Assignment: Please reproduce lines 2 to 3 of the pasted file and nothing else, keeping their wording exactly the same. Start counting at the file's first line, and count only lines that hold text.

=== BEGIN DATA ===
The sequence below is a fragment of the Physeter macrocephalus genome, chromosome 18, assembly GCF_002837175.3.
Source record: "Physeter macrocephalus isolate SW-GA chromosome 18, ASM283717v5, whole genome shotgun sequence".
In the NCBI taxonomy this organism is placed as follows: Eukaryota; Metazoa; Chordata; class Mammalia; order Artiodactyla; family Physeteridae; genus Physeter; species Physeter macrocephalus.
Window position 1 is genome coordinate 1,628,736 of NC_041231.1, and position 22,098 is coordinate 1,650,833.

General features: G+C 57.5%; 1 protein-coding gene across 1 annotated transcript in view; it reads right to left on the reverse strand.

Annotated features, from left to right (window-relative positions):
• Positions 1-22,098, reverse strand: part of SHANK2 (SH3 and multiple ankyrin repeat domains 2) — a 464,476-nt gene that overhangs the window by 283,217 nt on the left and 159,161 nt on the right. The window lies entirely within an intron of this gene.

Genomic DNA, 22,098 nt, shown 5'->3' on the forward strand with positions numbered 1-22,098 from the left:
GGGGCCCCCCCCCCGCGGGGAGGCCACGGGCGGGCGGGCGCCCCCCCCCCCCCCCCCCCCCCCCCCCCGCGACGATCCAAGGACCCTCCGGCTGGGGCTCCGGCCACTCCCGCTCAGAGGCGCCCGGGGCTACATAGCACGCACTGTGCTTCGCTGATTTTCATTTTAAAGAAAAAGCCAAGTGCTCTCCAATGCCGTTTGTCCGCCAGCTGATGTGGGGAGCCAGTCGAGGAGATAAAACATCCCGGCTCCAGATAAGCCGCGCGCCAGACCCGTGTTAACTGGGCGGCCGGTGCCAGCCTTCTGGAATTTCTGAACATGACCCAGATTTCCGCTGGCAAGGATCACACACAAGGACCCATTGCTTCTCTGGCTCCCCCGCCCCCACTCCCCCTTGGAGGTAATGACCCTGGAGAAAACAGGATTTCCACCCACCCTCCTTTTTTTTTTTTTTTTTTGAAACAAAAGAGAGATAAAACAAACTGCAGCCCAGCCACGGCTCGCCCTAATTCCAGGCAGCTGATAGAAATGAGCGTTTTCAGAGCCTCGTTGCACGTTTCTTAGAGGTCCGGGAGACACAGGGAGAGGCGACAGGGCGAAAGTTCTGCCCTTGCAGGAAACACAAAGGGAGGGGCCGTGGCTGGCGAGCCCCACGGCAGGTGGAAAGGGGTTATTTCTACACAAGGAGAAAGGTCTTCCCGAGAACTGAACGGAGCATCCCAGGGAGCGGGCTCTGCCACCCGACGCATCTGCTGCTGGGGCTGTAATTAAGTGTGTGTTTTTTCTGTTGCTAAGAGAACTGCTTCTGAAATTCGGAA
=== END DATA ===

Source record: "Physeter macrocephalus isolate SW-GA chromosome 18, ASM283717v5, whole genome shotgun sequence".
In the NCBI taxonomy this organism is placed as follows: Eukaryota; Metazoa; Chordata; class Mammalia; order Artiodactyla; family Physeteridae; genus Physeter; species Physeter macrocephalus.